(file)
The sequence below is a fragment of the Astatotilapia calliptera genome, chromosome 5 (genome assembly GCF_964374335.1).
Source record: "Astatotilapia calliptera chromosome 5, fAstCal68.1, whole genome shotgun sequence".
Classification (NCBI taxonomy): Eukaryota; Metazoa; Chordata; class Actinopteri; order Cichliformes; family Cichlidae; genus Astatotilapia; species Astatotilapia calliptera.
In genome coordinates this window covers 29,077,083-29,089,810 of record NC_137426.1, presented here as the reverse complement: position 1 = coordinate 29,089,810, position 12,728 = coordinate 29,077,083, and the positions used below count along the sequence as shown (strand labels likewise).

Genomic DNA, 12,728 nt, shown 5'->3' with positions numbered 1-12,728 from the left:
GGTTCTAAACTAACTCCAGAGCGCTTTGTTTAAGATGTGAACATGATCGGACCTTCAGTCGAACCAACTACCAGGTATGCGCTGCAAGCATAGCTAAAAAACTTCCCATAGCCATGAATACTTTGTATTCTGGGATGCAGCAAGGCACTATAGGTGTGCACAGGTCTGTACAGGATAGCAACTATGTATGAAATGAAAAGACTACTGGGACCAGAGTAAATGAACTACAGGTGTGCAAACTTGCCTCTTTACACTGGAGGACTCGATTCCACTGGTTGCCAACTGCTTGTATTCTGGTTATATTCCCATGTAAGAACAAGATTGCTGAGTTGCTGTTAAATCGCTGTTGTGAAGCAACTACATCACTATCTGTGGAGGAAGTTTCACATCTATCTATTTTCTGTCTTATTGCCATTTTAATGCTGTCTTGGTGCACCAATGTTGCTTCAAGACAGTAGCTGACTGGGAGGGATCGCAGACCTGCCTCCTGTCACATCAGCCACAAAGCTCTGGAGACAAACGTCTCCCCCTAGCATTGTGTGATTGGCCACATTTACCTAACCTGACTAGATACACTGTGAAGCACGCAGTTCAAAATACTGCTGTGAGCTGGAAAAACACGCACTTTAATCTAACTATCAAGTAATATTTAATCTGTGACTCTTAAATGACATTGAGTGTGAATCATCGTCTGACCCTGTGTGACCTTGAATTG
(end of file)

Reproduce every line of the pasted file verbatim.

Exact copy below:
The sequence below is a fragment of the Astatotilapia calliptera genome, chromosome 5 (genome assembly GCF_964374335.1).
Source record: "Astatotilapia calliptera chromosome 5, fAstCal68.1, whole genome shotgun sequence".
Classification (NCBI taxonomy): Eukaryota; Metazoa; Chordata; class Actinopteri; order Cichliformes; family Cichlidae; genus Astatotilapia; species Astatotilapia calliptera.
In genome coordinates this window covers 29,077,083-29,089,810 of record NC_137426.1, presented here as the reverse complement: position 1 = coordinate 29,089,810, position 12,728 = coordinate 29,077,083, and the positions used below count along the sequence as shown (strand labels likewise).

Genomic DNA, 12,728 nt, shown 5'->3' with positions numbered 1-12,728 from the left:
GGTTCTAAACTAACTCCAGAGCGCTTTGTTTAAGATGTGAACATGATCGGACCTTCAGTCGAACCAACTACCAGGTATGCGCTGCAAGCATAGCTAAAAAACTTCCCATAGCCATGAATACTTTGTATTCTGGGATGCAGCAAGGCACTATAGGTGTGCACAGGTCTGTACAGGATAGCAACTATGTATGAAATGAAAAGACTACTGGGACCAGAGTAAATGAACTACAGGTGTGCAAACTTGCCTCTTTACACTGGAGGACTCGATTCCACTGGTTGCCAACTGCTTGTATTCTGGTTATATTCCCATGTAAGAACAAGATTGCTGAGTTGCTGTTAAATCGCTGTTGTGAAGCAACTACATCACTATCTGTGGAGGAAGTTTCACATCTATCTATTTTCTGTCTTATTGCCATTTTAATGCTGTCTTGGTGCACCAATGTTGCTTCAAGACAGTAGCTGACTGGGAGGGATCGCAGACCTGCCTCCTGTCACATCAGCCACAAAGCTCTGGAGACAAACGTCTCCCCCTAGCATTGTGTGATTGGCCACATTTACCTAACCTGACTAGATACACTGTGAAGCACGCAGTTCAAAATACTGCTGTGAGCTGGAAAAACACGCACTTTAATCTAACTATCAAGTAATATTTAATCTGTGACTCTTAAATGACATTGAGTGTGAATCATCGTCTGACCCTGTGTGACCTTGAATTG